# First-order differential equation

## Definition

### Formal description

The term first-order differential equation is used for any differential equation whose order is 1. In other words, it is a differential equation of the form:

$F(x,y,y') = 0$

where $F$ is an expression (function) involving three variables. Note that $F$ must make use of $y'$ (also written as $dy/dx$), but it could ignore $x$ or $y$.

The theory and terminology follows that for the general concept of differential equation.

### Solution concept

• Functional solution: A function $f$ on the domain of interest is said to be a solution (or functional solution) to the equation if, when we plug in $y = f(x)$, the equation holds true for all $x$ in the domain, i.e.:

$F(x,f(x),f'(x)) = 0 \ \forall \ x \in \operatorname{dom}(f)$

Note that in cases of functions defined on closed intervals, we exclude checking the conditions on the boundary of the domain because two-sided derivatives don't make sense at the boundary.

• Relational solution: A relation $R(x,y) = 0$ is termed a relational solution to the equation if $F(x,y,y') = 0$ holds true for all $x,y$ if we calculate the derivative $y'$ using implicit differentiation.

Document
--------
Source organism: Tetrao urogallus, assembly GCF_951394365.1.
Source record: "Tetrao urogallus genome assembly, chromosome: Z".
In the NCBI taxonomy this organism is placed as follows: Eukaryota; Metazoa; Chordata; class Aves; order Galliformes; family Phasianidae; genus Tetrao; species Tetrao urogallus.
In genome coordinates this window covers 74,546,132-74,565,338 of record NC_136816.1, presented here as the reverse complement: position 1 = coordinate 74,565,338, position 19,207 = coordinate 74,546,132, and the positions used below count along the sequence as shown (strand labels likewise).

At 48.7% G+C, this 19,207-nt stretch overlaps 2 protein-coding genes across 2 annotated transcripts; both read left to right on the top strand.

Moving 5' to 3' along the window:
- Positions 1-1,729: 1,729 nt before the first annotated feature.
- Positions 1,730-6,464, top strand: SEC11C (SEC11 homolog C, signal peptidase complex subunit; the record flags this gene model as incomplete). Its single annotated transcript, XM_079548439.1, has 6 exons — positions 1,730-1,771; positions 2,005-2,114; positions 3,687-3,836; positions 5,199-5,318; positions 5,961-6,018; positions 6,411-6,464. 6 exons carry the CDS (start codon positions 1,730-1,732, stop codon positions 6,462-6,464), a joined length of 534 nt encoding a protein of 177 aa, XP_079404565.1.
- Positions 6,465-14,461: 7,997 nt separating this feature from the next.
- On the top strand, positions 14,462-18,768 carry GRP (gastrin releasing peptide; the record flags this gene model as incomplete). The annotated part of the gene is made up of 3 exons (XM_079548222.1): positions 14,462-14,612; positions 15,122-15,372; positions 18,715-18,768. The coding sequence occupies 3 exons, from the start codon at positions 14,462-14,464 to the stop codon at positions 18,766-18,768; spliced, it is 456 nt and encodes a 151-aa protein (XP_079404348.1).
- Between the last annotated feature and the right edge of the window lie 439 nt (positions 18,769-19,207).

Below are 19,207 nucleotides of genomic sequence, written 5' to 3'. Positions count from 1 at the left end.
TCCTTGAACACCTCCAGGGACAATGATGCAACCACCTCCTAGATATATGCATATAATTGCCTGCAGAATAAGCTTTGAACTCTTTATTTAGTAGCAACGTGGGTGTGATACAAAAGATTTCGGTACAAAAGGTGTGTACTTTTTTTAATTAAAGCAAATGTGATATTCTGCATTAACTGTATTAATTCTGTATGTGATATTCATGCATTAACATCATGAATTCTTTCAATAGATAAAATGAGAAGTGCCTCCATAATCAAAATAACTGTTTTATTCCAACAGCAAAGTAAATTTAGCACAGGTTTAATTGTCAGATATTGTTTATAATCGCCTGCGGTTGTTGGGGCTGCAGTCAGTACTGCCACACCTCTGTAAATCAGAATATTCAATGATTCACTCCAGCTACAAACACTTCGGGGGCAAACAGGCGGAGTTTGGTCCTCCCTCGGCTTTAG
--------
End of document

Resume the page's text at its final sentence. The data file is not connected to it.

### Initial value problem

An initial value problem is a first-order differential equation

$F(x,y,y') = 0$

along with a point $(x_0,y_0)$.

A functional solution to the initial value problem is a solution $y = f(x)$ to the first-order differential equation such that $f(x_0) = y_0$.

A relational solution to the initial value problem is a solution $R(x,y) = 0$ to the first-order differential equation such that $R(x_0,y_0) = 0$.

## Terminology

### Solution terminology

Term Meaning Example
particular solution a function or relation that is a solution for the equation (see #Solution concept). A solution in the form of a function $y = f(x)$ is termed a functional solution and a solution in the form of a relation $R(x,y) = 0$ is termed a relational solution. $y = \sin x$ is a functional solution to $y^2 + y'^2 = 1$.
solution family a family of functions or relations, with one or more parameters possibly subject to some constraints, such that for every choice of parameter values subject to those constraints, we get a particular solution. $y = \sin(x + C)$ with parameter $C \in \R$, is a solution family for $y^2 + y'^2 = 1$.
general solution a solution family that covers all solutions (or almost all solutions, possibly excluding some exceptions) The general solution to $y' = 0$ is $y = C, C \in \R$.